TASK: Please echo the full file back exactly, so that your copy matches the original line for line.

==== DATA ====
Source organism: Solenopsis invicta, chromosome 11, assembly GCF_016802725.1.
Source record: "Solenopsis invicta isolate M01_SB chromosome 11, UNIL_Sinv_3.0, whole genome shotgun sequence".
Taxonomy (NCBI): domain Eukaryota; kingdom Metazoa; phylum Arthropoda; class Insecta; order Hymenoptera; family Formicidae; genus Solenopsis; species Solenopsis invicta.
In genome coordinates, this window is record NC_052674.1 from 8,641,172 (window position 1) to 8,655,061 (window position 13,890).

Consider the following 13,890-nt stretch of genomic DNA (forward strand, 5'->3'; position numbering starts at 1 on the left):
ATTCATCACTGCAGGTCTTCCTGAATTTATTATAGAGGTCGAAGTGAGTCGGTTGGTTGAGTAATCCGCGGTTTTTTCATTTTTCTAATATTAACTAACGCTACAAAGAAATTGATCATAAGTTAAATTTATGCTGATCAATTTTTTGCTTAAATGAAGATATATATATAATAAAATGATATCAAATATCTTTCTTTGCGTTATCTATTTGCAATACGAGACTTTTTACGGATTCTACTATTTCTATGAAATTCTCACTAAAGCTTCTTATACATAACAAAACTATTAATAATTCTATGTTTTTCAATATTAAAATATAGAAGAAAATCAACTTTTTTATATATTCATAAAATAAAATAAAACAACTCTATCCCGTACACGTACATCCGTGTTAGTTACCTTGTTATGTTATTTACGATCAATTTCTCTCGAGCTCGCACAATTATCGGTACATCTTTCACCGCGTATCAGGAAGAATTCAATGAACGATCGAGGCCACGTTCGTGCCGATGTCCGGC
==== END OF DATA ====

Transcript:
Source organism: Solenopsis invicta, chromosome 11, assembly GCF_016802725.1.
Source record: "Solenopsis invicta isolate M01_SB chromosome 11, UNIL_Sinv_3.0, whole genome shotgun sequence".
Taxonomy (NCBI): domain Eukaryota; kingdom Metazoa; phylum Arthropoda; class Insecta; order Hymenoptera; family Formicidae; genus Solenopsis; species Solenopsis invicta.
In genome coordinates, this window is record NC_052674.1 from 8,641,172 (window position 1) to 8,655,061 (window position 13,890).

Consider the following 13,890-nt stretch of genomic DNA (forward strand, 5'->3'; position numbering starts at 1 on the left):
ATTCATCACTGCAGGTCTTCCTGAATTTATTATAGAGGTCGAAGTGAGTCGGTTGGTTGAGTAATCCGCGGTTTTTTCATTTTTCTAATATTAACTAACGCTACAAAGAAATTGATCATAAGTTAAATTTATGCTGATCAATTTTTTGCTTAAATGAAGATATATATATAATAAAATGATATCAAATATCTTTCTTTGCGTTATCTATTTGCAATACGAGACTTTTTACGGATTCTACTATTTCTATGAAATTCTCACTAAAGCTTCTTATACATAACAAAACTATTAATAATTCTATGTTTTTCAATATTAAAATATAGAAGAAAATCAACTTTTTTATATATTCATAAAATAAAATAAAACAACTCTATCCCGTACACGTACATCCGTGTTAGTTACCTTGTTATGTTATTTACGATCAATTTCTCTCGAGCTCGCACAATTATCGGTACATCTTTCACCGCGTATCAGGAAGAATTCAATGAACGATCGAGGCCACGTTCGTGCCGATGTCCGGC